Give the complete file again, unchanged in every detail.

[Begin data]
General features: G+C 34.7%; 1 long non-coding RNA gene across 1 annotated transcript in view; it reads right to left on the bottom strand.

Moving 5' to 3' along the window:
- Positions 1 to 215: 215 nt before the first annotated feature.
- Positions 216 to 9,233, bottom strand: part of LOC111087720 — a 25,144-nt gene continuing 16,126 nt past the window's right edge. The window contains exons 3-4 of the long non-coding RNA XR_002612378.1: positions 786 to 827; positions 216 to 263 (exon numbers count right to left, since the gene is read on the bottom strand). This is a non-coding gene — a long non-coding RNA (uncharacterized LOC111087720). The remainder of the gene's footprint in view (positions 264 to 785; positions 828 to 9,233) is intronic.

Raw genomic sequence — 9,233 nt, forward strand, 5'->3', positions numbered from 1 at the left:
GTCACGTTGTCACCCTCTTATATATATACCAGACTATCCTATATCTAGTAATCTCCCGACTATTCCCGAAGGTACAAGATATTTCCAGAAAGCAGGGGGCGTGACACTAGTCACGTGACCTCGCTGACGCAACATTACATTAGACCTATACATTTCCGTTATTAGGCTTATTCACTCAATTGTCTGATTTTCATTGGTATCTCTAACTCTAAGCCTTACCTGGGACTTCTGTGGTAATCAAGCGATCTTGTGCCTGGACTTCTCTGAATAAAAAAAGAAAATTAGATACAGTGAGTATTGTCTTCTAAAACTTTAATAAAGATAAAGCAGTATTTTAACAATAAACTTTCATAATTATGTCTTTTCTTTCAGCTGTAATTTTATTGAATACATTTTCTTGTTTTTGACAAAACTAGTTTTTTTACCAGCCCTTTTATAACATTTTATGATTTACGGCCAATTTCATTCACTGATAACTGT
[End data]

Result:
General features: G+C 34.7%; 1 long non-coding RNA gene across 1 annotated transcript in view; it reads right to left on the bottom strand.

Moving 5' to 3' along the window:
- Positions 1 to 215: 215 nt before the first annotated feature.
- Positions 216 to 9,233, bottom strand: part of LOC111087720 — a 25,144-nt gene continuing 16,126 nt past the window's right edge. The window contains exons 3-4 of the long non-coding RNA XR_002612378.1: positions 786 to 827; positions 216 to 263 (exon numbers count right to left, since the gene is read on the bottom strand). This is a non-coding gene — a long non-coding RNA (uncharacterized LOC111087720). The remainder of the gene's footprint in view (positions 264 to 785; positions 828 to 9,233) is intronic.

Raw genomic sequence — 9,233 nt, forward strand, 5'->3', positions numbered from 1 at the left:
GTCACGTTGTCACCCTCTTATATATATACCAGACTATCCTATATCTAGTAATCTCCCGACTATTCCCGAAGGTACAAGATATTTCCAGAAAGCAGGGGGCGTGACACTAGTCACGTGACCTCGCTGACGCAACATTACATTAGACCTATACATTTCCGTTATTAGGCTTATTCACTCAATTGTCTGATTTTCATTGGTATCTCTAACTCTAAGCCTTACCTGGGACTTCTGTGGTAATCAAGCGATCTTGTGCCTGGACTTCTCTGAATAAAAAAAGAAAATTAGATACAGTGAGTATTGTCTTCTAAAACTTTAATAAAGATAAAGCAGTATTTTAACAATAAACTTTCATAATTATGTCTTTTCTTTCAGCTGTAATTTTATTGAATACATTTTCTTGTTTTTGACAAAACTAGTTTTTTTACCAGCCCTTTTATAACATTTTATGATTTACGGCCAATTTCATTCACTGATAACTGT